My wife and I walked into a nearby pub tonight and saw all four TVs tuned to ESPN. Not much of a surprise.
Also not much of a surprise: The "Worldwide Leader" was showing Red Sox at Yankees.
I realize that Bristol may be halfway between the two cities - or somewhere close to halfway - but enough already. For a supposed national network to concentrate so heavily on two cities is ludicrous, no matter how intense the rivalry. And it sucks for the other 98 percent of the country that - gasp! - could care freaking less about Boston or New York.
I tried looking up TV schedules for the week, but they've since gone the way of the internet afterlife. So I can't be certain just how many Yanks-Sawx games have been broadcast nationally. I'm positive it was at least two, and don't doubt for a second that all three were.
(Surely a fourth would have, but Wednesday's game was postponed by rain. Surprisingly, ESPN chose not to show us a static shot of the tarp-covered Yankee Stadium infield.)
This rivarly was once a cool deal, one that peaked in the 2004 ALCS, when Boston famously rallied in the final inning of Game 4 while the Sox were down 3-0. They won one, one another and another ... and suddenly they had vanquished the vaunted Yanks. A four-game sweep over St. Louis ended the suffering for Red Sox Nation and began the suffering for the rest of the nation.
Boston is now inescapable, living off of its 2004 World Series title. A disappointing finish to 2005 didn't ease the coverage; it's been a season and a half since the St. Louis sweep, and the Red Sox, deserving or not, are shoved down our throats. It's to the point that two Red Sox fans I know admit that their team is overexposed.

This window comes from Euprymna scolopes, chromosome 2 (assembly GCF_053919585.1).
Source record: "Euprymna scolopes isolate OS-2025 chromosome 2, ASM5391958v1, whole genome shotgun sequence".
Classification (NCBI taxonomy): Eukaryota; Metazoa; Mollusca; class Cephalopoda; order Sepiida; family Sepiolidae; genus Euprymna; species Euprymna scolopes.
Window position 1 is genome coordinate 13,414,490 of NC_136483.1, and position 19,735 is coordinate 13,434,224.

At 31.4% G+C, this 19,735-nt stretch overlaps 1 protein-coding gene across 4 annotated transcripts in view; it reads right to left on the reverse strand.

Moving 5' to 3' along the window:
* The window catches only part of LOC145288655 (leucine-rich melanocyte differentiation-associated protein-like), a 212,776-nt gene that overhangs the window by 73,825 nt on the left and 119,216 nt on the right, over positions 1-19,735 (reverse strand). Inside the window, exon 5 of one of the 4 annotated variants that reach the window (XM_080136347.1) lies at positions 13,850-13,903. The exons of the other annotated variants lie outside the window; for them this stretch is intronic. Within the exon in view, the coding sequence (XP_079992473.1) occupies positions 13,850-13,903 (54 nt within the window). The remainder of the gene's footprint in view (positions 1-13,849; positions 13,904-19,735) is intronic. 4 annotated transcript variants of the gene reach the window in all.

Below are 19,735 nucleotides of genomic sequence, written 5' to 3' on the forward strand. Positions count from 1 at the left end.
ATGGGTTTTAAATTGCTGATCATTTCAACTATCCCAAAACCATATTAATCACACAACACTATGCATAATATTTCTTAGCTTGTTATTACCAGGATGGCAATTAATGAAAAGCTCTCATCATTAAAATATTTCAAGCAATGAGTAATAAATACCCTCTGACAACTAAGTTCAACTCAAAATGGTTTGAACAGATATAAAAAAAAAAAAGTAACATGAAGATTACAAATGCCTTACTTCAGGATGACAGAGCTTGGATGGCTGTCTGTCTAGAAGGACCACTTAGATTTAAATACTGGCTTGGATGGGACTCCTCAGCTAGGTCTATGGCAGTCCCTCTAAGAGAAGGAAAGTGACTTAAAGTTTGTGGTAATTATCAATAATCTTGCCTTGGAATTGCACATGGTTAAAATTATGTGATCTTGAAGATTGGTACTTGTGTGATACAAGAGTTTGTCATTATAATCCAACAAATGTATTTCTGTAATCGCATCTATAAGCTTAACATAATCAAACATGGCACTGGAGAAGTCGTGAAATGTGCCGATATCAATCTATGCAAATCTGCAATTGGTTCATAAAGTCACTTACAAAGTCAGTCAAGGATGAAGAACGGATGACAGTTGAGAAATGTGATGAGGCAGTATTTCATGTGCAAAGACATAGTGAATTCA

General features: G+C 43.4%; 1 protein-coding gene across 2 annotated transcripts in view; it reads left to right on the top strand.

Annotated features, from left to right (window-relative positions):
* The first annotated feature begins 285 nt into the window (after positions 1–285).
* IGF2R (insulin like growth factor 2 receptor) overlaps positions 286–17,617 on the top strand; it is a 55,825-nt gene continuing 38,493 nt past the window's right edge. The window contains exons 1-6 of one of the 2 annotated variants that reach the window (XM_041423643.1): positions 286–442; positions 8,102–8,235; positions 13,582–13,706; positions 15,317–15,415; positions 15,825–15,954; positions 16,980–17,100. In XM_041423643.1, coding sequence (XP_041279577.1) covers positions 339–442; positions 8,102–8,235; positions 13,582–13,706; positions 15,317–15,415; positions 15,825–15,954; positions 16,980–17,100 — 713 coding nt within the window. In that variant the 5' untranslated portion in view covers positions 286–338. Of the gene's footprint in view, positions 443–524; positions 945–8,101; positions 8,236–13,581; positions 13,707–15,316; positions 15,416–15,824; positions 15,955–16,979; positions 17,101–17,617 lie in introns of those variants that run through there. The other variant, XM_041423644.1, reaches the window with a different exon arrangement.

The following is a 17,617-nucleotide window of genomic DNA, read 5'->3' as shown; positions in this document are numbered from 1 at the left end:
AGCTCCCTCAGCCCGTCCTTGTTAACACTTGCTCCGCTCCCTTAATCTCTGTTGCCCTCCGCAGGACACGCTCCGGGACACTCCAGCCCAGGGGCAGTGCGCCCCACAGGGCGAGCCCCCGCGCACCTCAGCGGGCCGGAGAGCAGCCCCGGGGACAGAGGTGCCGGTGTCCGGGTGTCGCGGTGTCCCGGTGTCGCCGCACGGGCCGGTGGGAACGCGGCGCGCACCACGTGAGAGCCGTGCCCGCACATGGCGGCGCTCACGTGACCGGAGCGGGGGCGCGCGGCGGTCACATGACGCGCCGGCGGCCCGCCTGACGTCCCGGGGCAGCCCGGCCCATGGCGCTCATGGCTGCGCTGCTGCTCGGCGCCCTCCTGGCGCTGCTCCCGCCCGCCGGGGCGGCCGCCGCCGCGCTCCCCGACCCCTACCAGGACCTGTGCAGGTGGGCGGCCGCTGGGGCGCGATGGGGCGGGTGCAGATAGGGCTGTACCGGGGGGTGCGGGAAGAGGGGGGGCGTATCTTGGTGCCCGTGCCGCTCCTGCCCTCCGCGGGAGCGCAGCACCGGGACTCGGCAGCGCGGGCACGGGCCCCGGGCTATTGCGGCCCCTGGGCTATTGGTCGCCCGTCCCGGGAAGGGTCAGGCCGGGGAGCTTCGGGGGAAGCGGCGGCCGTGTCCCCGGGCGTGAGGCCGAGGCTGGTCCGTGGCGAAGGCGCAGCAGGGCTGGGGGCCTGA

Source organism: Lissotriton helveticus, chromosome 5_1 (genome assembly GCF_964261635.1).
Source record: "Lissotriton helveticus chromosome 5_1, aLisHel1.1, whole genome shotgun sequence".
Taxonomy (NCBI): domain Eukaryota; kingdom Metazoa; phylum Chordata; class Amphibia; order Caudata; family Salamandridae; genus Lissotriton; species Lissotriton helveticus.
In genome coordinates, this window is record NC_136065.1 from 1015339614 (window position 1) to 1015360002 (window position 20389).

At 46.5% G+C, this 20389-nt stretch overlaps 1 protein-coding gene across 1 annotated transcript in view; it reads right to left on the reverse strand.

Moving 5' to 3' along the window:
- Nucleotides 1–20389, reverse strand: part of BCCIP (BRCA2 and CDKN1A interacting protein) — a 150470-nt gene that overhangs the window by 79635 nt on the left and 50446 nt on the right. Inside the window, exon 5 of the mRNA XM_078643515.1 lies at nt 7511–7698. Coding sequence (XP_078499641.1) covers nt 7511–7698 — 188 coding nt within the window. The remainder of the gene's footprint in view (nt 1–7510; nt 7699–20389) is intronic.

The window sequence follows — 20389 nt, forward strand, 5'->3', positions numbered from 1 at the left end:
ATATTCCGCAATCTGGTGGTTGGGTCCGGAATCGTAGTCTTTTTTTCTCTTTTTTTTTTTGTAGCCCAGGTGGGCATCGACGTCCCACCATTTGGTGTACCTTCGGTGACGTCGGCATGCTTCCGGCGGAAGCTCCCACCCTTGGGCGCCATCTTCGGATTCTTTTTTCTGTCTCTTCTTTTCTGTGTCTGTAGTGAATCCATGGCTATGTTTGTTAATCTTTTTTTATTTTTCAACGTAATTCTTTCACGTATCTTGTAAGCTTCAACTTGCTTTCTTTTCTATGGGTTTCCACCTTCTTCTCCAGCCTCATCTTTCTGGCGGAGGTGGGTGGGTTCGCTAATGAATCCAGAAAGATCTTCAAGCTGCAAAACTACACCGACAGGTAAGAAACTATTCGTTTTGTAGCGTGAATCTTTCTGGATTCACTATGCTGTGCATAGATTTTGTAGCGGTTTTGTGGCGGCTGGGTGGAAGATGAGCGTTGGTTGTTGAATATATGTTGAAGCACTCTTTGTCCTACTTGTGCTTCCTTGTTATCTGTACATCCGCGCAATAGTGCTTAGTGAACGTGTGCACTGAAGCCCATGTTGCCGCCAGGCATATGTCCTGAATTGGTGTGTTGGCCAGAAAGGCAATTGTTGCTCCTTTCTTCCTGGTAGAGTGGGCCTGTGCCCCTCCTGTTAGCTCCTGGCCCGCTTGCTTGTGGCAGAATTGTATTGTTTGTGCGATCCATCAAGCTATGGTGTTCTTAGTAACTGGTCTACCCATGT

The Yankees are, of course, the Yankees and have been inescapable since the dawn of time. No team elicits more cheers when it fails as much as the Yankees.
ESPN forces many things upon us that we may not like - poorly-done feature films, incessant self-promotion and Stuart Scott among them. But that's how things work in a monopoly.
And I know ESPN could care less what I have to say. Fine. But that's what this thing is for - part exploration, part vent.
By trying to capitalize on the 26 million combined people in the New York and Boston metro areas (not all of which are Yanks or Sawx fans), ESPN and Fox's never-ending coverage has alienated another 75 million or so that populate the remainder of the country's top 15 metro areas (http://geography.about.com/library/weekly/aa010102a.htm).
Consider this graf from Fox's own Web site: "The Yankees and with new center fielder Johnny Damon, make nine MLB on FOX appearances while National League MVP Albert Pujols, Cy Young Award winner Chris Carpenter and the St. Louis Cardinals are featured eight times this season. The Fox Saturday Baseball Game of the Week schedule also includes eight games each for the Red Sox, Braves, Mets, Cubs, Dodgers, Angels and Giants. Both the World Champion White Sox and National League Champion Houston Astros are scheduled six times."
So let me get this straight: Sox/Yanks combine for 17 appearances, 2005 World Series participants combine for 12 appearances.
Dear God: Please make it stop.
Thankfully it will until mid-September, when Boston and New York hook up for a three-game weekend series. Then it starts all over again.
It's painful to even think about.